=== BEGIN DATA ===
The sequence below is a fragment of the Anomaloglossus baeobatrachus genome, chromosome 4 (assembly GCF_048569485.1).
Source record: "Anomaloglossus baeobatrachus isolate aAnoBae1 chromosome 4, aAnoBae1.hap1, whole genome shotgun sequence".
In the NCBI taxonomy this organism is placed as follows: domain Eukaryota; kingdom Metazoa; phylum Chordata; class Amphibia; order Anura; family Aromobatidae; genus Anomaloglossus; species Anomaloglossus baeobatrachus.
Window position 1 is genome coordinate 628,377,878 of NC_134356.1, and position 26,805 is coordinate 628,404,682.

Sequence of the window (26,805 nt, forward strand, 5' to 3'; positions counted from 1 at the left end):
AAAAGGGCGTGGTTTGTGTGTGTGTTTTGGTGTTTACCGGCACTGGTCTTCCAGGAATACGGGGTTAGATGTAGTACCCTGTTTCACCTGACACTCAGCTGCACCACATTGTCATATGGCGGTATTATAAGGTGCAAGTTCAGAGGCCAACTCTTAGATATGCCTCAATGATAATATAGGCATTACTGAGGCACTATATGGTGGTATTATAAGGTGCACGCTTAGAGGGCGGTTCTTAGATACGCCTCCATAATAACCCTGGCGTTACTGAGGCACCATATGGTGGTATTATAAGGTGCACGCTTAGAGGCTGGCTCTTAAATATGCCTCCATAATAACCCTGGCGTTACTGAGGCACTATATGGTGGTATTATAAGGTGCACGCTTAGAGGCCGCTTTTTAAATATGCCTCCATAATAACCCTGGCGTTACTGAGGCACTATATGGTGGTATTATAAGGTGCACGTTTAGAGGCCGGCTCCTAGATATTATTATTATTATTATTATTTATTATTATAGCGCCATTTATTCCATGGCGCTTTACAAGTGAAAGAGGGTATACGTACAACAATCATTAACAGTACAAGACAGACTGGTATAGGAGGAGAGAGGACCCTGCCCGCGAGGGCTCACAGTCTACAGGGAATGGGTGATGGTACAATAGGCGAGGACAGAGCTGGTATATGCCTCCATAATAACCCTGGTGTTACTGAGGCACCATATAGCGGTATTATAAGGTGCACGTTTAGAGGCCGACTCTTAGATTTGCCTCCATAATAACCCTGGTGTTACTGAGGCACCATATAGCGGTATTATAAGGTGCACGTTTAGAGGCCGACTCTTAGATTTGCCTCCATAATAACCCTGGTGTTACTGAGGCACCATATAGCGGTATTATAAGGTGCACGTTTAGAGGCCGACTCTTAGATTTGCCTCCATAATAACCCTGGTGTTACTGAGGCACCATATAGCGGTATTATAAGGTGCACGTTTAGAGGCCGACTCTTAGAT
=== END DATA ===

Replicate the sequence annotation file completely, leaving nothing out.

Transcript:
The sequence below is a fragment of the Anomaloglossus baeobatrachus genome, chromosome 4 (assembly GCF_048569485.1).
Source record: "Anomaloglossus baeobatrachus isolate aAnoBae1 chromosome 4, aAnoBae1.hap1, whole genome shotgun sequence".
In the NCBI taxonomy this organism is placed as follows: domain Eukaryota; kingdom Metazoa; phylum Chordata; class Amphibia; order Anura; family Aromobatidae; genus Anomaloglossus; species Anomaloglossus baeobatrachus.
Window position 1 is genome coordinate 628,377,878 of NC_134356.1, and position 26,805 is coordinate 628,404,682.

Sequence of the window (26,805 nt, forward strand, 5' to 3'; positions counted from 1 at the left end):
AAAAGGGCGTGGTTTGTGTGTGTGTTTTGGTGTTTACCGGCACTGGTCTTCCAGGAATACGGGGTTAGATGTAGTACCCTGTTTCACCTGACACTCAGCTGCACCACATTGTCATATGGCGGTATTATAAGGTGCAAGTTCAGAGGCCAACTCTTAGATATGCCTCAATGATAATATAGGCATTACTGAGGCACTATATGGTGGTATTATAAGGTGCACGCTTAGAGGGCGGTTCTTAGATACGCCTCCATAATAACCCTGGCGTTACTGAGGCACCATATGGTGGTATTATAAGGTGCACGCTTAGAGGCTGGCTCTTAAATATGCCTCCATAATAACCCTGGCGTTACTGAGGCACTATATGGTGGTATTATAAGGTGCACGCTTAGAGGCCGCTTTTTAAATATGCCTCCATAATAACCCTGGCGTTACTGAGGCACTATATGGTGGTATTATAAGGTGCACGTTTAGAGGCCGGCTCCTAGATATTATTATTATTATTATTATTTATTATTATAGCGCCATTTATTCCATGGCGCTTTACAAGTGAAAGAGGGTATACGTACAACAATCATTAACAGTACAAGACAGACTGGTATAGGAGGAGAGAGGACCCTGCCCGCGAGGGCTCACAGTCTACAGGGAATGGGTGATGGTACAATAGGCGAGGACAGAGCTGGTATATGCCTCCATAATAACCCTGGTGTTACTGAGGCACCATATAGCGGTATTATAAGGTGCACGTTTAGAGGCCGACTCTTAGATTTGCCTCCATAATAACCCTGGTGTTACTGAGGCACCATATAGCGGTATTATAAGGTGCACGTTTAGAGGCCGACTCTTAGATTTGCCTCCATAATAACCCTGGTGTTACTGAGGCACCATATAGCGGTATTATAAGGTGCACGTTTAGAGGCCGACTCTTAGATTTGCCTCCATAATAACCCTGGTGTTACTGAGGCACCATATAGCGGTATTATAAGGTGCACGTTTAGAGGCCGACTCTTAGAT